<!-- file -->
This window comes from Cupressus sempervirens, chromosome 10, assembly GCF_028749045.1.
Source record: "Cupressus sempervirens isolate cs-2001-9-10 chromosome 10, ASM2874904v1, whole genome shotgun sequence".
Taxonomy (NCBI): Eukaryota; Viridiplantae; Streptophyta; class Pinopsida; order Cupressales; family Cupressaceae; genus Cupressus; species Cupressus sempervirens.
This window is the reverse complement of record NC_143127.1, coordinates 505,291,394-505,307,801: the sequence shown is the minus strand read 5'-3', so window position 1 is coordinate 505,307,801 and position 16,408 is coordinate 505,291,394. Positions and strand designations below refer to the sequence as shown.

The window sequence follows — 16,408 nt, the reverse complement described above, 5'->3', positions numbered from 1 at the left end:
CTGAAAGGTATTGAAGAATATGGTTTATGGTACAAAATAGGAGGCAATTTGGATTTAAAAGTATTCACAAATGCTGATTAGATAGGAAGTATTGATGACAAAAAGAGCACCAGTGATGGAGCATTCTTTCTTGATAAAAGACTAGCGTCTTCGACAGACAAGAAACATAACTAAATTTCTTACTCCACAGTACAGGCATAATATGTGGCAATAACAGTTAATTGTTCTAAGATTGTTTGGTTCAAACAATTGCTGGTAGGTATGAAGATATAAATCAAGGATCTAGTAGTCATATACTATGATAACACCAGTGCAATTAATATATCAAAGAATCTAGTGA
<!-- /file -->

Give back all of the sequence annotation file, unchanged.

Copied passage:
This window comes from Cupressus sempervirens, chromosome 10, assembly GCF_028749045.1.
Source record: "Cupressus sempervirens isolate cs-2001-9-10 chromosome 10, ASM2874904v1, whole genome shotgun sequence".
Taxonomy (NCBI): Eukaryota; Viridiplantae; Streptophyta; class Pinopsida; order Cupressales; family Cupressaceae; genus Cupressus; species Cupressus sempervirens.
This window is the reverse complement of record NC_143127.1, coordinates 505,291,394-505,307,801: the sequence shown is the minus strand read 5'-3', so window position 1 is coordinate 505,307,801 and position 16,408 is coordinate 505,291,394. Positions and strand designations below refer to the sequence as shown.

The window sequence follows — 16,408 nt, the reverse complement described above, 5'->3', positions numbered from 1 at the left end:
CTGAAAGGTATTGAAGAATATGGTTTATGGTACAAAATAGGAGGCAATTTGGATTTAAAAGTATTCACAAATGCTGATTAGATAGGAAGTATTGATGACAAAAAGAGCACCAGTGATGGAGCATTCTTTCTTGATAAAAGACTAGCGTCTTCGACAGACAAGAAACATAACTAAATTTCTTACTCCACAGTACAGGCATAATATGTGGCAATAACAGTTAATTGTTCTAAGATTGTTTGGTTCAAACAATTGCTGGTAGGTATGAAGATATAAATCAAGGATCTAGTAGTCATATACTATGATAACACCAGTGCAATTAATATATCAAAGAATCTAGTGA